Listen to Your Gut

Listen to your gut. I’m sure you have all heard this before. You are struggling to make a decision and someone says, “Listen to your gut.” While I believe that it is indeed important to listen to our gut instincts I also strongly believe in listening to what our minds, firmly planted in the realities of all the pros and cons of a situation, have to say about things. Well, I got an important lesson in listening to my gut this week.

I was due to start teaching a chair yoga class at a day treatment center for older adults with chronic mental illnesses and dementia or Alzheimer’s this morning. This is a population I have a fair amount of experience working with and rather enjoy. Prior to accepting the position I had checked to make sure I could easily get to the facility; it would be a bit of a trek, but an easy one. When I went online to double check the directions last night I found myself bombarded with a multitude of variations on the route (none seemed quite correct and some said I couldn’t get there at all). I emailed the director of the program and felt confident-ish with her detailed directions once I got off the train. As I was getting ready for bed last night I found myself filled with dread, not excitement. I could feel actual physical resistance in my body when I thought about the class. Still, I forged on this morning.

En route I received an email from the program director asking me to run the group a half hour later than planned, this was fifteen minutes before said group was supposed to start. Due to other obligations this would not be at all feasible for me. I immediately emailed back. The director had already demonstrated through our earlier communications that she knew nothing of yoga or what this special populations needs in order to safely and comfortably engage in classes and groups. I had pushed all of my doubts and reservations aside convincing myself that having worked under some rough conditions before and learning from those experiences I could easily adapt once there. As the train traveled on I suddenly realized that I had failed to switch trains where they fork and was in the wrong section of where I needed to be. I immediately called the program director. She was very curt with me. She sounded even younger and more immature than I had envisioned her (thanks to a quick Google I knew she was quite young). She was convinced the train would just take me there despite my informing her that it forks at a certain point. She basically yelled, “So you are not going to make it?!” As I began to say that I would be able to come in and do a shortened group she hung up on me. I was hung up on. I immediately sent an email apologizing and clearly stating, for the third time since I was hired, my availability during the program’s group hours.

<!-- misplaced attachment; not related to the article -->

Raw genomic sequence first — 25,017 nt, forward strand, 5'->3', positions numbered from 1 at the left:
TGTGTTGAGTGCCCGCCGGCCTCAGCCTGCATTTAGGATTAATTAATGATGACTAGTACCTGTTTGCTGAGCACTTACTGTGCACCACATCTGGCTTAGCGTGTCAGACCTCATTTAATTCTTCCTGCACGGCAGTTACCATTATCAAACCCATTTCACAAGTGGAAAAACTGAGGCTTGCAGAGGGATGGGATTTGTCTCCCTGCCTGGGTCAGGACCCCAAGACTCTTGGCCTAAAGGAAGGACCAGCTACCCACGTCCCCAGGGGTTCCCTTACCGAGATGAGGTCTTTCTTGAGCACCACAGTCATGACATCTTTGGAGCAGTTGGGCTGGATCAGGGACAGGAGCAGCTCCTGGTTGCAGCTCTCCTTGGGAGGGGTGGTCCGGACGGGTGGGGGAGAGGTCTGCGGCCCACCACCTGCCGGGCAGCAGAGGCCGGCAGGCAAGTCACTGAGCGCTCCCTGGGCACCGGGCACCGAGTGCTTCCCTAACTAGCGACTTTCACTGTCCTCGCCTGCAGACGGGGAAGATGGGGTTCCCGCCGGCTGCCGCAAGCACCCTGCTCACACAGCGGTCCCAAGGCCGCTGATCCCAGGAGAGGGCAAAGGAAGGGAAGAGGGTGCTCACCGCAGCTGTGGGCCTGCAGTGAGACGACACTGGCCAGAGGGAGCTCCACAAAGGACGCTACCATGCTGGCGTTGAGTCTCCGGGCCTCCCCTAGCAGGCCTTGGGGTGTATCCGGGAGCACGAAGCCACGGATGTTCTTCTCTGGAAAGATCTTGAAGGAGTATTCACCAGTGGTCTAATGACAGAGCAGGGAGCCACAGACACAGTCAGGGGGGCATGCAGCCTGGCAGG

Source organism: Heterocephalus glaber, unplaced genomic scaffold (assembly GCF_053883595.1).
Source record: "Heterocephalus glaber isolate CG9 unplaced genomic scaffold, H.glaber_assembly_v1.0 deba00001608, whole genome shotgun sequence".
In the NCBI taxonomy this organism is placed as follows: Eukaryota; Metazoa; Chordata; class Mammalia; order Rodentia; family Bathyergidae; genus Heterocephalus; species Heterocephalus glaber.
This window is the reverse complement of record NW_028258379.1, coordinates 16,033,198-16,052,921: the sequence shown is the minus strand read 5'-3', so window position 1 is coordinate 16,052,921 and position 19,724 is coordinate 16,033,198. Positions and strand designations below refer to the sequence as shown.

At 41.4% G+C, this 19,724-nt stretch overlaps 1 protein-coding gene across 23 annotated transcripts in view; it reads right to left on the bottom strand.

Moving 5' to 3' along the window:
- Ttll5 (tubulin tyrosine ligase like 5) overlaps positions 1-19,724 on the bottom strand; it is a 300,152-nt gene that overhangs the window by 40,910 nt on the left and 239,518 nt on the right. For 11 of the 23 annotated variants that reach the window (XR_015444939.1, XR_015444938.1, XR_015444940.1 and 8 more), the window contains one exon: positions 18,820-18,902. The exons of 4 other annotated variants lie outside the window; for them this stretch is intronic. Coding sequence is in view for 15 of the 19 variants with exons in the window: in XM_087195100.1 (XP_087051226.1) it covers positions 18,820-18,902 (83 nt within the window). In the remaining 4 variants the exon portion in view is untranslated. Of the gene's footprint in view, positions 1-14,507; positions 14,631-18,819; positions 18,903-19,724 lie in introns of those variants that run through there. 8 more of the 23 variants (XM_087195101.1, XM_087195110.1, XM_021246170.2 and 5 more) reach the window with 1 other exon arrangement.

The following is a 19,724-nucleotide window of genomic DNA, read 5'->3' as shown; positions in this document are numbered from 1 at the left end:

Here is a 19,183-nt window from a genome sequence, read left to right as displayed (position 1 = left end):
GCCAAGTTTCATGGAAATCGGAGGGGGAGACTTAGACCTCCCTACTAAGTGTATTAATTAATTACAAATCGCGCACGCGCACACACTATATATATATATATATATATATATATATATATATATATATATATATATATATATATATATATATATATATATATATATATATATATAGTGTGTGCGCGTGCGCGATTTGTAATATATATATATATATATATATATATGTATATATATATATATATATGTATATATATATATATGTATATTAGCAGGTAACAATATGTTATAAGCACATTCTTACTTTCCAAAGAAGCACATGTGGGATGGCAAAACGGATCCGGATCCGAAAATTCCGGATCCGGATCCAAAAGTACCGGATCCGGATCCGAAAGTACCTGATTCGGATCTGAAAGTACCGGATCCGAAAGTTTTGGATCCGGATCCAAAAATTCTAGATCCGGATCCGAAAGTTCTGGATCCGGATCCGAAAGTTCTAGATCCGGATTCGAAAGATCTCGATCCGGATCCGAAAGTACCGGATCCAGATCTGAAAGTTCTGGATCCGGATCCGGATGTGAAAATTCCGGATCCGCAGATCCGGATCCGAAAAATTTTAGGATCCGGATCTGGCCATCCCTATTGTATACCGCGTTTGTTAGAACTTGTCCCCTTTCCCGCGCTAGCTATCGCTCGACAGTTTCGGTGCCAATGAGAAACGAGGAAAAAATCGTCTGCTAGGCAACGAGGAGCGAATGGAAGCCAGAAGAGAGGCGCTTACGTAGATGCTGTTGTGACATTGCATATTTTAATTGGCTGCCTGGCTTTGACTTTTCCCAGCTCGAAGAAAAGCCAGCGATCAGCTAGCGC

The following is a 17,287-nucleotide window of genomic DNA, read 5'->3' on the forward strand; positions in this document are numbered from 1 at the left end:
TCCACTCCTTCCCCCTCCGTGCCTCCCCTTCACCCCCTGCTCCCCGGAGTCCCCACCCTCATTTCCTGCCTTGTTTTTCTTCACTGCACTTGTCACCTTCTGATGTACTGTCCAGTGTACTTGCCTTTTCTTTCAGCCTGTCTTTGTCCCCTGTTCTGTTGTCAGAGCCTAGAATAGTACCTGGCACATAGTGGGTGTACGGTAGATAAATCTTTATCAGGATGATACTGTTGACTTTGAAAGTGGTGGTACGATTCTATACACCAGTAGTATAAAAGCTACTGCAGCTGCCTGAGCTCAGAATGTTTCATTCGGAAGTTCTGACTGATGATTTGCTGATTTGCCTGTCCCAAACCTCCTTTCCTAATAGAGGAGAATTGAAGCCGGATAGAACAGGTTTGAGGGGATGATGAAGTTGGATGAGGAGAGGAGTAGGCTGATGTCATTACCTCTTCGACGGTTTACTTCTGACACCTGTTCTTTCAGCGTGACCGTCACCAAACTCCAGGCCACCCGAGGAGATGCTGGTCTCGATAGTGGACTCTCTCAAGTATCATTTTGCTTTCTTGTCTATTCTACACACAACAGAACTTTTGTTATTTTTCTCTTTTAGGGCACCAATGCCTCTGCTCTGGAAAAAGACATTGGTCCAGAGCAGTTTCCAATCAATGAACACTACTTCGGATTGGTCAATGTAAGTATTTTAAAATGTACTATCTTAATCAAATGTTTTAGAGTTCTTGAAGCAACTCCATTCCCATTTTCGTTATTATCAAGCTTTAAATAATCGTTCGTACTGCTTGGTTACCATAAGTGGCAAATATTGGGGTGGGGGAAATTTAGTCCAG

As I sat on the train ride home I started to feel relieved. It was in that moment that I realized I should have listened to my gut. This gig was not right for me. And then I started to feel angry; angry at myself for botching the directions, angry at the director for hanging up on me. Did I really send an apology email to someone who hung up on me? I don’t think it will come as any shock that I have yet to hear back from her. I, quite frankly, will be shocked if I ever hear from her again. I had let the fear of needing a little more monthly income override what my gut, and my head too, were telling me…this was not for me. While I continued to contemplate it all I checked my email to find a response to a position I had applied for about a month ago. A position teaching yoga at a studio conveniently located near my home. An opportunity that may very well turn out to be for me. I should have listened to my gut.

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About djunapassman

I teach yoga, write, and edit. I live in a Brooklyn neighborhood that is changing faster than I can, or care to, keep up with. Manhattan still beckons me to her island a few subways stops away, reminding me of when I lived amongst her daily hustle and bustle.
This entry was posted in Life Lessons, Uncategorized, Yoga and tagged . Bookmark the permalink.

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